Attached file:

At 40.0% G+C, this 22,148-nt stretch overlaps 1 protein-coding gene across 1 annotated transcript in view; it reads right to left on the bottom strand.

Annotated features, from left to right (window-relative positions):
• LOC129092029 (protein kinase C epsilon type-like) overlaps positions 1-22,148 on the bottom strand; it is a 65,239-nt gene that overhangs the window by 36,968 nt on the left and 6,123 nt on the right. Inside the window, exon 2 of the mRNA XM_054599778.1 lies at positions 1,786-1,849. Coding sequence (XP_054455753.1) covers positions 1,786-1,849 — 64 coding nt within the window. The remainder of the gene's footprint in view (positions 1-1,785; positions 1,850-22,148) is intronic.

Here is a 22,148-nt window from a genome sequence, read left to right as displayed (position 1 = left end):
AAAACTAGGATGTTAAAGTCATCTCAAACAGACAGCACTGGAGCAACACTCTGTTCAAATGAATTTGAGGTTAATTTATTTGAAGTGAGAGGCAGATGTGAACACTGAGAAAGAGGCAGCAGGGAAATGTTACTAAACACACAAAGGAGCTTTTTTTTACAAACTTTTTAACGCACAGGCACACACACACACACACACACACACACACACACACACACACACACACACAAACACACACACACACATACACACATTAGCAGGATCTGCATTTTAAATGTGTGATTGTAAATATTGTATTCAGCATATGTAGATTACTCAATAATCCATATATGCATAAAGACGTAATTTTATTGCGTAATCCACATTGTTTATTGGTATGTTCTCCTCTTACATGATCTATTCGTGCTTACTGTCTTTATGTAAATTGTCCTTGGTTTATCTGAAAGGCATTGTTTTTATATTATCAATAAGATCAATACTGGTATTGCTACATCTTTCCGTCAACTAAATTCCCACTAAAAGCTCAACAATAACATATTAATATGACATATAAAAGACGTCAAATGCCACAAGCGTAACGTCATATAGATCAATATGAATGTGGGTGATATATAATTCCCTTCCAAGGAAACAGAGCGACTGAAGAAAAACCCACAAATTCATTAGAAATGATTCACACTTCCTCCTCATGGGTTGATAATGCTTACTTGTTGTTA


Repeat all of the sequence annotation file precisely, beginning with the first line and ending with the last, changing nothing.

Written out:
At 40.0% G+C, this 22,148-nt stretch overlaps 1 protein-coding gene across 1 annotated transcript in view; it reads right to left on the bottom strand.

Annotated features, from left to right (window-relative positions):
• LOC129092029 (protein kinase C epsilon type-like) overlaps positions 1-22,148 on the bottom strand; it is a 65,239-nt gene that overhangs the window by 36,968 nt on the left and 6,123 nt on the right. Inside the window, exon 2 of the mRNA XM_054599778.1 lies at positions 1,786-1,849. Coding sequence (XP_054455753.1) covers positions 1,786-1,849 — 64 coding nt within the window. The remainder of the gene's footprint in view (positions 1-1,785; positions 1,850-22,148) is intronic.

Here is a 22,148-nt window from a genome sequence, read left to right as displayed (position 1 = left end):
AAAACTAGGATGTTAAAGTCATCTCAAACAGACAGCACTGGAGCAACACTCTGTTCAAATGAATTTGAGGTTAATTTATTTGAAGTGAGAGGCAGATGTGAACACTGAGAAAGAGGCAGCAGGGAAATGTTACTAAACACACAAAGGAGCTTTTTTTTACAAACTTTTTAACGCACAGGCACACACACACACACACACACACACACACACACACACACACACACACACAAACACACACACACACATACACACATTAGCAGGATCTGCATTTTAAATGTGTGATTGTAAATATTGTATTCAGCATATGTAGATTACTCAATAATCCATATATGCATAAAGACGTAATTTTATTGCGTAATCCACATTGTTTATTGGTATGTTCTCCTCTTACATGATCTATTCGTGCTTACTGTCTTTATGTAAATTGTCCTTGGTTTATCTGAAAGGCATTGTTTTTATATTATCAATAAGATCAATACTGGTATTGCTACATCTTTCCGTCAACTAAATTCCCACTAAAAGCTCAACAATAACATATTAATATGACATATAAAAGACGTCAAATGCCACAAGCGTAACGTCATATAGATCAATATGAATGTGGGTGATATATAATTCCCTTCCAAGGAAACAGAGCGACTGAAGAAAAACCCACAAATTCATTAGAAATGATTCACACTTCCTCCTCATGGGTTGATAATGCTTACTTGTTGTTA